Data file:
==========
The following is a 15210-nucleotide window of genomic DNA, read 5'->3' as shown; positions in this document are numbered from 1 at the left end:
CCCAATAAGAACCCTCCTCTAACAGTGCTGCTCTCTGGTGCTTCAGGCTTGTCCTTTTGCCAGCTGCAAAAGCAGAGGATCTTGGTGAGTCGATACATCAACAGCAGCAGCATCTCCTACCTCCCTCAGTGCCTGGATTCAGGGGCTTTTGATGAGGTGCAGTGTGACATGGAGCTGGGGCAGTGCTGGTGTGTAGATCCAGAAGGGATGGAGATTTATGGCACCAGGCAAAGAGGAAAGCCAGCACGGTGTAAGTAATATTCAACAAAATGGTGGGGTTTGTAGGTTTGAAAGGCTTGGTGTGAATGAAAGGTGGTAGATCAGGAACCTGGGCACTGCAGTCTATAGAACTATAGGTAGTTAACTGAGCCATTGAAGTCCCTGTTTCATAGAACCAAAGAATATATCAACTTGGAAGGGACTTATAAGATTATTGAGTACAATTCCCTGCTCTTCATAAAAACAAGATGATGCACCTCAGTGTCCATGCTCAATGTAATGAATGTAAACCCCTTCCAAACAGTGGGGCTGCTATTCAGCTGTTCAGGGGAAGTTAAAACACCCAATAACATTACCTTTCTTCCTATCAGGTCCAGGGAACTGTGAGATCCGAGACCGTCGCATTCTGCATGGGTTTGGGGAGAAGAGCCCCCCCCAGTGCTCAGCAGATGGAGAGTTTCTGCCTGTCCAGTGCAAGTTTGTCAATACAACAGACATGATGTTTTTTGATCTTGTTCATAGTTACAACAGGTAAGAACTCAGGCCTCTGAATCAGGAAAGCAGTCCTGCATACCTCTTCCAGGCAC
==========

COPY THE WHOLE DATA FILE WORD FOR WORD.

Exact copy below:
The following is a 15210-nucleotide window of genomic DNA, read 5'->3' as shown; positions in this document are numbered from 1 at the left end:
CCCAATAAGAACCCTCCTCTAACAGTGCTGCTCTCTGGTGCTTCAGGCTTGTCCTTTTGCCAGCTGCAAAAGCAGAGGATCTTGGTGAGTCGATACATCAACAGCAGCAGCATCTCCTACCTCCCTCAGTGCCTGGATTCAGGGGCTTTTGATGAGGTGCAGTGTGACATGGAGCTGGGGCAGTGCTGGTGTGTAGATCCAGAAGGGATGGAGATTTATGGCACCAGGCAAAGAGGAAAGCCAGCACGGTGTAAGTAATATTCAACAAAATGGTGGGGTTTGTAGGTTTGAAAGGCTTGGTGTGAATGAAAGGTGGTAGATCAGGAACCTGGGCACTGCAGTCTATAGAACTATAGGTAGTTAACTGAGCCATTGAAGTCCCTGTTTCATAGAACCAAAGAATATATCAACTTGGAAGGGACTTATAAGATTATTGAGTACAATTCCCTGCTCTTCATAAAAACAAGATGATGCACCTCAGTGTCCATGCTCAATGTAATGAATGTAAACCCCTTCCAAACAGTGGGGCTGCTATTCAGCTGTTCAGGGGAAGTTAAAACACCCAATAACATTACCTTTCTTCCTATCAGGTCCAGGGAACTGTGAGATCCGAGACCGTCGCATTCTGCATGGGTTTGGGGAGAAGAGCCCCCCCCAGTGCTCAGCAGATGGAGAGTTTCTGCCTGTCCAGTGCAAGTTTGTCAATACAACAGACATGATGTTTTTTGATCTTGTTCATAGTTACAACAGGTAAGAACTCAGGCCTCTGAATCAGGAAAGCAGTCCTGCATACCTCTTCCAGGCAC